Ruchi | Mar 30, 2017 | 0
Don’t see romantic potential… but is it ‘ok’ to continue as friends?
Question: Don’t see romantic potential… but is it ‘ok’ to continue as friends?
I met a guy last year online. While we seemed to have little in common, he expressed interest and I responded. After communicating via email and phone for a couple weeks, we met in-person. While meeting didn’t change my initial impression regarding having little in common, it was an enjoyable evening and I did feel attracted to him. During the next several months, we continued seeing each other, and the intensity of my reservations about the potential of a long-term relationship with him increased the more our differences were revealed. Given at this point I really don’t see any long-term potential, I decided to continue my online dating efforts. Since I’m continuing my online dating efforts, do you see any harm in the two of us continuing to see each other (I do continue to enjoy his company.)
So, assuming it’s a worthwhile thing to do at this point, how exactly should I go about figuring out his past dating experience?
Generally speaking, in the very early stages of getting-acquainted prior to both people agreeing to be in an exclusive relationship, I see no harm in getting acquainted with multiple people at the same time. In fact, I believe doing so may be beneficial in that it lessens pressure at the early stages of getting acquainted and allows one to figure out what is most important and compatible in a relationship/life partner.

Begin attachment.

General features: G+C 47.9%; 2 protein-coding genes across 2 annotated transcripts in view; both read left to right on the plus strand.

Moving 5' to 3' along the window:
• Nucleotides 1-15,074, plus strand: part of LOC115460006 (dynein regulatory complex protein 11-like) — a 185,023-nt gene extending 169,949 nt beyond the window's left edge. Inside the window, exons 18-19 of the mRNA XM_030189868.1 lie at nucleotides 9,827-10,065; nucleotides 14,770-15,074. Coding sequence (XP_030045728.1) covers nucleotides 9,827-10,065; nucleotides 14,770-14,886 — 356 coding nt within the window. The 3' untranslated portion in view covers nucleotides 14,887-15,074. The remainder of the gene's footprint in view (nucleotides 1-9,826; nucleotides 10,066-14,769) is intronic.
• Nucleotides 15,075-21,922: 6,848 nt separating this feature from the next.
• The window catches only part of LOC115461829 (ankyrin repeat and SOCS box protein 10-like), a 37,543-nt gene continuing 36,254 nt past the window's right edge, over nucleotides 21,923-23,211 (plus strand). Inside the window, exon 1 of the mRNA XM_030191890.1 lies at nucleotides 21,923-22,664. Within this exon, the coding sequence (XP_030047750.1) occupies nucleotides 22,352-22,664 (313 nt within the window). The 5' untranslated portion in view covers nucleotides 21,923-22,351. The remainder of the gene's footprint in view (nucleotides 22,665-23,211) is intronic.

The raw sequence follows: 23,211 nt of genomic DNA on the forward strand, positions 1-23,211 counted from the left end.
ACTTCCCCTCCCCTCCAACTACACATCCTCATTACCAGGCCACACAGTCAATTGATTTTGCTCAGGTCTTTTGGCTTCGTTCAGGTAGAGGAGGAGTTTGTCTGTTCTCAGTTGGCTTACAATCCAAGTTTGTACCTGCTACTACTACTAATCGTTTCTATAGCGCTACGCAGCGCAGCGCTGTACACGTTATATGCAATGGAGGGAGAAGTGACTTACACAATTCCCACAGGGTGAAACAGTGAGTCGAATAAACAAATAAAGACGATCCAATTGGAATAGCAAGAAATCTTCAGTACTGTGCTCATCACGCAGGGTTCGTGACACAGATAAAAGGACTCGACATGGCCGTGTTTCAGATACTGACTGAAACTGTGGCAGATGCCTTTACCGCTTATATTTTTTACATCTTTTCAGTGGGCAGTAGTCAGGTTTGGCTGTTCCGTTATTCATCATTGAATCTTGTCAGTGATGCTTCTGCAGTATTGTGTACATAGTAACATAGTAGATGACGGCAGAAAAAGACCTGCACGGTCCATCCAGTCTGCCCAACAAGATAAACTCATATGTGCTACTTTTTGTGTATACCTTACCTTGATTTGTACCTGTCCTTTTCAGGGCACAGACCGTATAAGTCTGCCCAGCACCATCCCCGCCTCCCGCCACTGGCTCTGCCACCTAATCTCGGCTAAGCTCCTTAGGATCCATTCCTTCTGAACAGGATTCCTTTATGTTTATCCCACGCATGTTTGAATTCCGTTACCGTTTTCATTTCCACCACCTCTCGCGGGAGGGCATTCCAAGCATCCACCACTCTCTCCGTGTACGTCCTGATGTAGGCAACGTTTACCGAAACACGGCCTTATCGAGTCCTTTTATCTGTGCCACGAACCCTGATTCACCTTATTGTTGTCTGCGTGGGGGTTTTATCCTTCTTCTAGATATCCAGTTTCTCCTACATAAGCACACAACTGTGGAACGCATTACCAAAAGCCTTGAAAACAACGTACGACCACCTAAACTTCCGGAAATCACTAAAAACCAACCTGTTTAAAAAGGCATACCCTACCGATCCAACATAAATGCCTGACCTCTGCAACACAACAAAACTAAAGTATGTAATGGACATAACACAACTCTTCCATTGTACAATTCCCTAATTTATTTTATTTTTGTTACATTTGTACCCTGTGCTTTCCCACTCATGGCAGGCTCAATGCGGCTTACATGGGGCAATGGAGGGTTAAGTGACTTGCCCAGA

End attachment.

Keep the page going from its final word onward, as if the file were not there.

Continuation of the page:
That said, in this case it appears that after several months you believe that no long-term potential exists with the guy you mention. Since you enjoy his company, it is worth taking some time to consider whether your belief of no long-term potential is well-founded. Are the differences between the two of you fundamental, ie incompatible worldviews, life goals, values, priorities, emotional make-ups, ways of thinking and being?
If so, I do see potential opportunity costs in continuing to see each other.
Continuing to see a guy whose company you enjoy, but who you’ve determined has no real long-term potential for you can be a convenient source of comfort, BUT, and this is a big but, that convenience and comfort oftentimes comes at an extremely high cost. What’s the cost?
The greatest cost which comes to mind is debilitating distraction from developing intimacy with a prospective partner with long-term potential. Instead of developing a close relationship with a long-term partner, a person may let precious time pass in the convenient and comfortable company of a guy whose company you enjoy thereby missing opportunities with Mr Right.
If you find yourself in such a situation, ask yourself: while you’re investing your time, energy and potential emotion on a guy with whom there is just no long-term potential, who might you be completely missing out on?